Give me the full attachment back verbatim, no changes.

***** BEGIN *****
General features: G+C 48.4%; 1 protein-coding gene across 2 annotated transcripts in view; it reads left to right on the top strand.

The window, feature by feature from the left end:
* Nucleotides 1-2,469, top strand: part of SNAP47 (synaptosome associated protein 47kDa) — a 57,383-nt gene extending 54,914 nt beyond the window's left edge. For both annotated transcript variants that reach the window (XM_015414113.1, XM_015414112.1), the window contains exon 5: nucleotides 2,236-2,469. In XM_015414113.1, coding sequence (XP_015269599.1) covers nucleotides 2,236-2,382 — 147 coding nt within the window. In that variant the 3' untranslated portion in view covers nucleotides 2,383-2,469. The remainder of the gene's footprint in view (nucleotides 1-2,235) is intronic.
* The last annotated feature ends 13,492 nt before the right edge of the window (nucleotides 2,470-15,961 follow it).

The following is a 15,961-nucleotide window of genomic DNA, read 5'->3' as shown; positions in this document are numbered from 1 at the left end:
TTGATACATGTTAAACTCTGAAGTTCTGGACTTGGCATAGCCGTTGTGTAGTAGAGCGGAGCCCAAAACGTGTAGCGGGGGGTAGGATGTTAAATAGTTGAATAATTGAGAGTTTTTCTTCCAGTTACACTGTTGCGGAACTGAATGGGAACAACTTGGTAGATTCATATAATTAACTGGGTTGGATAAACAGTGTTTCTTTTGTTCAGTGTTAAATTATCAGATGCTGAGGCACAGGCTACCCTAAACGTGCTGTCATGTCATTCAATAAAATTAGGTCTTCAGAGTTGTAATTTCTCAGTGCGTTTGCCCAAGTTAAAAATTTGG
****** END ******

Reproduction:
General features: G+C 48.4%; 1 protein-coding gene across 2 annotated transcripts in view; it reads left to right on the top strand.

The window, feature by feature from the left end:
* Nucleotides 1-2,469, top strand: part of SNAP47 (synaptosome associated protein 47kDa) — a 57,383-nt gene extending 54,914 nt beyond the window's left edge. For both annotated transcript variants that reach the window (XM_015414113.1, XM_015414112.1), the window contains exon 5: nucleotides 2,236-2,469. In XM_015414113.1, coding sequence (XP_015269599.1) covers nucleotides 2,236-2,382 — 147 coding nt within the window. In that variant the 3' untranslated portion in view covers nucleotides 2,383-2,469. The remainder of the gene's footprint in view (nucleotides 1-2,235) is intronic.
* The last annotated feature ends 13,492 nt before the right edge of the window (nucleotides 2,470-15,961 follow it).

The following is a 15,961-nucleotide window of genomic DNA, read 5'->3' as shown; positions in this document are numbered from 1 at the left end:
TTGATACATGTTAAACTCTGAAGTTCTGGACTTGGCATAGCCGTTGTGTAGTAGAGCGGAGCCCAAAACGTGTAGCGGGGGGTAGGATGTTAAATAGTTGAATAATTGAGAGTTTTTCTTCCAGTTACACTGTTGCGGAACTGAATGGGAACAACTTGGTAGATTCATATAATTAACTGGGTTGGATAAACAGTGTTTCTTTTGTTCAGTGTTAAATTATCAGATGCTGAGGCACAGGCTACCCTAAACGTGCTGTCATGTCATTCAATAAAATTAGGTCTTCAGAGTTGTAATTTCTCAGTGCGTTTGCCCAAGTTAAAAATTTGG